Monday, May 09, 2011

HANNA - visually brilliant - narratively nonsensical

HANNA is a visually stylish; brilliantly edited; powerfully orchestrated action movie let down by inconsistent acting styles; insufficiently developed themes; and a story full of plot holes so large you could drive a horse and carriage through them.

Let's start with the bad. HANNA is a story that simply collapses on its own lack of logic. Papa (Eric Bana) wants to keep Hanna (Saiorse Ronan) safe from evil CIA meanie, Marissa (Cate Blanchett).  Lesser-trained peeps might think to hide in plain sight in a major metropolis, camouflaged by banality.  But no, ex-CIA tough guy, Papa, decides to keep Hanna in a wintery forest, training herto be a bad-ass assassin, Kick-Girl-stylee, and then, allowing her to press a transponder button that immediately alerts the CIA to her presence!  And even then, rather that travel to some safe little town Papa and Hanna engineer a confrontation in Berlin because, hey, without that, there wouldn't be a film.  The CIA are similarly idiotic. For those who have seen the film, I simply ask why Marissa didn't run after Erik and the baby after the car accident and end proceedings right there?  

Still, let's say we go with this absurd plot and willingly suspend our disbelief, the movie doesn't help by consistently undermining the credibility and authenticity it's so desperately trying to create. (And I'm not just talking about idiot goofs like showing that Hanna's ears have been pierced).  The big problem is inconsistent acting styles. 

Ronan does a good job in trying to convey what it must be like for an isolated child to suddenly be part of the modern world, with its incessant babbling.  Director Joe Wright, together with his DP Alwin Kuchler, and his editor, Paul Tothill, do a stand-up job of depicting sensory overload.  I also loved Hanna's tentative first friendship with a teenage camper, played by the scene-stealing Jessica Barden (TAMARA DREWE).  There is a real sense of intimacy and authenticity - in particular, I loved the scene in the tent - it was intimate but never felt voyeuristic or exploitative.  I also really loved Hanna's reaction to seeing a real family interact for the first time - her simple smile at seeing a mother and father hugging a child. I completely disagree with reviewers and commentators who say that the film loses pace at this point.  After all, this is not just an action film but a character-driven film - and Hanna's response to the family moves this film beyond KICK-ASS and into some altogether more interesting territory.

The problem is that all this good character-work is completely undermined by Cate Blanchett's hammy performance as the CIA agent, Marissa.  Blanchett's Marissa isn't so much a fully developed character as a colour-coded compendium of caricatured evil: posion-green Prada shoes, bright orange ill-fitting fright-wig and ever-shifting Southern accent (as if, in this post-Osama world, the worst thing you can sound like is a Southern Republican).  It was almost as much of an embarrassment as the throw-back costume design of Tom Hollander's sleazy German night-club owner and his skin-head Droogs - as if A Clockwork Orange had been crossed with Smiley's People.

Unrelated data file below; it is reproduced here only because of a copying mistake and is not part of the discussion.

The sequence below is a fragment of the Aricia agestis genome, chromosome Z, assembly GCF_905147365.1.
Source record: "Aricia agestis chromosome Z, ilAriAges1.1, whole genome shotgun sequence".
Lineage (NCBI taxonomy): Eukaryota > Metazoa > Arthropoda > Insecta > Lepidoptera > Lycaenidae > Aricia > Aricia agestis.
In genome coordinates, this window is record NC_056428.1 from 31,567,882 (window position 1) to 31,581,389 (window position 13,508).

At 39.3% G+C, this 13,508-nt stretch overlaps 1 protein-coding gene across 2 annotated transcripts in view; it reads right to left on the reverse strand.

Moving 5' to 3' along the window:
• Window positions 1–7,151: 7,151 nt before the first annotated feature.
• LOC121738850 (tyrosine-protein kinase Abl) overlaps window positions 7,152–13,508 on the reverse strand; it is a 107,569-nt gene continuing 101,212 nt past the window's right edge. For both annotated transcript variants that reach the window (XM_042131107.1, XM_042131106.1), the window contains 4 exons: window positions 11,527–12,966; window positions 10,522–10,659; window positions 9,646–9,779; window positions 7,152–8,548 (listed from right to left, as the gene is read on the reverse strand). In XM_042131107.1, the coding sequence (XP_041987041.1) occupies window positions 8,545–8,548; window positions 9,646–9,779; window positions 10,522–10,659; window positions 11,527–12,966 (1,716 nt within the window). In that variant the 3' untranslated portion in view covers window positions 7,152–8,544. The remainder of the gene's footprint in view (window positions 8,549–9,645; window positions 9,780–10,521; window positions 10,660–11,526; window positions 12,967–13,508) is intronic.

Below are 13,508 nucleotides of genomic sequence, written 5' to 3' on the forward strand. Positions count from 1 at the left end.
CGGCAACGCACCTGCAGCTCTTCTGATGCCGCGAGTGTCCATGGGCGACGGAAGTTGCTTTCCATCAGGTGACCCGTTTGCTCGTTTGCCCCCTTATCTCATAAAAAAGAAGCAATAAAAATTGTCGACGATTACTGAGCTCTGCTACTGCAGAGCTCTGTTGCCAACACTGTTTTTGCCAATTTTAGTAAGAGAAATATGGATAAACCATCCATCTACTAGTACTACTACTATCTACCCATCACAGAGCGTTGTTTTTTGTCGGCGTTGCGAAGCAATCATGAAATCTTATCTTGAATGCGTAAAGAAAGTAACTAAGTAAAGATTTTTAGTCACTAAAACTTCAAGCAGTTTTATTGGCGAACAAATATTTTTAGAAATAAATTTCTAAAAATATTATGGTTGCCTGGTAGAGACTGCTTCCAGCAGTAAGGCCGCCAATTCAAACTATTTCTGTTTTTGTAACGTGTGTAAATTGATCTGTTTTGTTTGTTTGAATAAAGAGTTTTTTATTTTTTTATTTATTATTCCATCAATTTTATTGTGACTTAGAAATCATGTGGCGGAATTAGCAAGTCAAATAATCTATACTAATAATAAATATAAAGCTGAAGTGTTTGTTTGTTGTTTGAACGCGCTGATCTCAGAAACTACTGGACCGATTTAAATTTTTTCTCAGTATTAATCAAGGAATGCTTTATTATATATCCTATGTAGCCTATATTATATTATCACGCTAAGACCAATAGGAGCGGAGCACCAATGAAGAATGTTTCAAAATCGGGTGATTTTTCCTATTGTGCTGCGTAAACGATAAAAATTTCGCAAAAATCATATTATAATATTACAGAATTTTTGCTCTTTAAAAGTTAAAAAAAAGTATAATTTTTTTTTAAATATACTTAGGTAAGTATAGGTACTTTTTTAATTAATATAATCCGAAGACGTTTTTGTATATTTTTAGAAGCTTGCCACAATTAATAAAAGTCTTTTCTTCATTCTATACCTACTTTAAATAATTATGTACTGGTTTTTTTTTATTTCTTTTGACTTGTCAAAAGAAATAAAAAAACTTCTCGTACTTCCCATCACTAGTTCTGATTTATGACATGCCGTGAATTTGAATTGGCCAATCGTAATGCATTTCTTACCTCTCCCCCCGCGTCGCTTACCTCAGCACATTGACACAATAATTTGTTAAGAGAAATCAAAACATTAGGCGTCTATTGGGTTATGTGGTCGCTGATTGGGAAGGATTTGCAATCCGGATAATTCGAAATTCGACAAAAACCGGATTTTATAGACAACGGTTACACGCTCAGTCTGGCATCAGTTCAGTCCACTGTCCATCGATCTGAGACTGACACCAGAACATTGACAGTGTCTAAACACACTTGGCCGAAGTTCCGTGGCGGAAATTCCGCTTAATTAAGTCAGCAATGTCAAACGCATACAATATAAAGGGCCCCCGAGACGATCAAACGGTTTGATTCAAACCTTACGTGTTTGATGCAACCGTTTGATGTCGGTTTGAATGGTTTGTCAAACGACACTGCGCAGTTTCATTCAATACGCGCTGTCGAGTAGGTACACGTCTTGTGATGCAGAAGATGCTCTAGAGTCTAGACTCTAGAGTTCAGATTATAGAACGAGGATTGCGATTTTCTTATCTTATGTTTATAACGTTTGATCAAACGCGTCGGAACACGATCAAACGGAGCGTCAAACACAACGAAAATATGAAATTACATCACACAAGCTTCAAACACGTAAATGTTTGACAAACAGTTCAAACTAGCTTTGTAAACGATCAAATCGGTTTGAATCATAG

I suspect the problem was that Joe Wright was trying to explore the fairytale themes in the story - Hanna as a little red riding hood in a cottage in the woods and Marissa as a kind of evil step-mother figure and/or the big bad wolf.  The cottage in Berlin is out of Hansel and Gretel...  These themes are suggested in the visuals - costumes, colour choices, and even more explicitly in the final scene between Marissa and Hanna. But, those themes are obstructions to credibility and are never fully developed.  I think that's why, when I finally left the cinema, I felt I had been given a taste of something deeper, something clever, but that the film hadn't followed through.   

Still for all those criticisms, and the final sense of disappointment, I really did enjoy watching HANNA and I think it's definitely worth the price of admission for the brilliantly choreographed and scored action sequences and the friendship scenes between Ronan and Barden. Joe Wright needs to make a flick that either pure character-driven action - like BOURNE - or pure character. He needs to stay focussed and pick a script that hasn't been worked over so much that it becomes a mass of contradictions and poorly developed themes.

HANNA is on release in Aruba, Greece, Hong Kong, Canada, the US, Malaysia, South Korea, Taiwan, Iceland, Belarus, Kazakhstan, Russia and the UK. It opens on May 11th in Belgium, on May 13th in Italy and on May 26th in Germany and Switzerland. It opens on June 9th in France, Argentina, Estonia, Spain and Turkey. It opens on June 16th in Hungary, on June 23rd in Portugal, and on July 7th in Sweden, the Netherlands and Norway. It opens on July 21st in Singapore, on August 27th in Japan and on September 1st in Australia and New Zealand.


  1. Very well articulated review of this film. I was looking for some validation of what I believed to be problems with the movie. As an audience member, it is easy to be swept away by two such talented actresses. But I kept thinking, "why didn't they just stay in hiding?" And then wondered when we would learn that Marisa is really Hanna's mother.
    I agree with your many good points. Thanks for articulating them so well.

  2. Glad you enjoyed the review, Audree!